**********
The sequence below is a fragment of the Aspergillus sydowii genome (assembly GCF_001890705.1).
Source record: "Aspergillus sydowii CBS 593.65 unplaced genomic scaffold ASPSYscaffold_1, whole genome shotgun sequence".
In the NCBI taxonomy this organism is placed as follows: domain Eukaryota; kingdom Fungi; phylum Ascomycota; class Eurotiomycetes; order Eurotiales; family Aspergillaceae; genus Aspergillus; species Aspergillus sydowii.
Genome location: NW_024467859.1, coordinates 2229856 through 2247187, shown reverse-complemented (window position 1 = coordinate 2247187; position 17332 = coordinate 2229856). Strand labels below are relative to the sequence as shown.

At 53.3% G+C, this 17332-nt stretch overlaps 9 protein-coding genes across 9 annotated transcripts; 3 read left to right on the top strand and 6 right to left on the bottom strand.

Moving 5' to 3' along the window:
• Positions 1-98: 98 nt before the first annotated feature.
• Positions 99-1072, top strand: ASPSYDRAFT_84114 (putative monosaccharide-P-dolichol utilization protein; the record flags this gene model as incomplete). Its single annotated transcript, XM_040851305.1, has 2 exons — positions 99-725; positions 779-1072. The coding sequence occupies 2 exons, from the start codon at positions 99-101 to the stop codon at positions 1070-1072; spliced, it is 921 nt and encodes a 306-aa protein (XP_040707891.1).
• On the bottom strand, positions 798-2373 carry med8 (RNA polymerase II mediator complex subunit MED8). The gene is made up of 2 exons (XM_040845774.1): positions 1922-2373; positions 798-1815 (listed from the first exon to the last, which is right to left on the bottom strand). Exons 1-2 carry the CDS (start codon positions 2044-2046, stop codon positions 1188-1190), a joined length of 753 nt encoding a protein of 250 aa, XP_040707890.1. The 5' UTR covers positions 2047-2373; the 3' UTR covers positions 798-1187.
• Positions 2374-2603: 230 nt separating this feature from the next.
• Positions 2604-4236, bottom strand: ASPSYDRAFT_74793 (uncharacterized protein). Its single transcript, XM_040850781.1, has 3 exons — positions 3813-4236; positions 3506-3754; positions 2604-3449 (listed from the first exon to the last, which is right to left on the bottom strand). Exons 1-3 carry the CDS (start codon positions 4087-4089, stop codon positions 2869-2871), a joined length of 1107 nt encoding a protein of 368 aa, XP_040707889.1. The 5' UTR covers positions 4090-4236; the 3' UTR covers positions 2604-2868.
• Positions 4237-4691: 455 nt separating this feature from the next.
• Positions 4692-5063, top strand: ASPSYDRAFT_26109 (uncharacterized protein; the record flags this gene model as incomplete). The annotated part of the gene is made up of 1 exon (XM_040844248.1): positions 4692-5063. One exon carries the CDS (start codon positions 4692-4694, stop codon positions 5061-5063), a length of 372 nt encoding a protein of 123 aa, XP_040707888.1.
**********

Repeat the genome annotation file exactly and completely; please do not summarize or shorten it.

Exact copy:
The sequence below is a fragment of the Aspergillus sydowii genome (assembly GCF_001890705.1).
Source record: "Aspergillus sydowii CBS 593.65 unplaced genomic scaffold ASPSYscaffold_1, whole genome shotgun sequence".
In the NCBI taxonomy this organism is placed as follows: domain Eukaryota; kingdom Fungi; phylum Ascomycota; class Eurotiomycetes; order Eurotiales; family Aspergillaceae; genus Aspergillus; species Aspergillus sydowii.
Genome location: NW_024467859.1, coordinates 2229856 through 2247187, shown reverse-complemented (window position 1 = coordinate 2247187; position 17332 = coordinate 2229856). Strand labels below are relative to the sequence as shown.

At 53.3% G+C, this 17332-nt stretch overlaps 9 protein-coding genes across 9 annotated transcripts; 3 read left to right on the top strand and 6 right to left on the bottom strand.

Moving 5' to 3' along the window:
• Positions 1-98: 98 nt before the first annotated feature.
• Positions 99-1072, top strand: ASPSYDRAFT_84114 (putative monosaccharide-P-dolichol utilization protein; the record flags this gene model as incomplete). Its single annotated transcript, XM_040851305.1, has 2 exons — positions 99-725; positions 779-1072. The coding sequence occupies 2 exons, from the start codon at positions 99-101 to the stop codon at positions 1070-1072; spliced, it is 921 nt and encodes a 306-aa protein (XP_040707891.1).
• On the bottom strand, positions 798-2373 carry med8 (RNA polymerase II mediator complex subunit MED8). The gene is made up of 2 exons (XM_040845774.1): positions 1922-2373; positions 798-1815 (listed from the first exon to the last, which is right to left on the bottom strand). Exons 1-2 carry the CDS (start codon positions 2044-2046, stop codon positions 1188-1190), a joined length of 753 nt encoding a protein of 250 aa, XP_040707890.1. The 5' UTR covers positions 2047-2373; the 3' UTR covers positions 798-1187.
• Positions 2374-2603: 230 nt separating this feature from the next.
• Positions 2604-4236, bottom strand: ASPSYDRAFT_74793 (uncharacterized protein). Its single transcript, XM_040850781.1, has 3 exons — positions 3813-4236; positions 3506-3754; positions 2604-3449 (listed from the first exon to the last, which is right to left on the bottom strand). Exons 1-3 carry the CDS (start codon positions 4087-4089, stop codon positions 2869-2871), a joined length of 1107 nt encoding a protein of 368 aa, XP_040707889.1. The 5' UTR covers positions 4090-4236; the 3' UTR covers positions 2604-2868.
• Positions 4237-4691: 455 nt separating this feature from the next.
• Positions 4692-5063, top strand: ASPSYDRAFT_26109 (uncharacterized protein; the record flags this gene model as incomplete). The annotated part of the gene is made up of 1 exon (XM_040844248.1): positions 4692-5063. One exon carries the CDS (start codon positions 4692-4694, stop codon positions 5061-5063), a length of 372 nt encoding a protein of 123 aa, XP_040707888.1.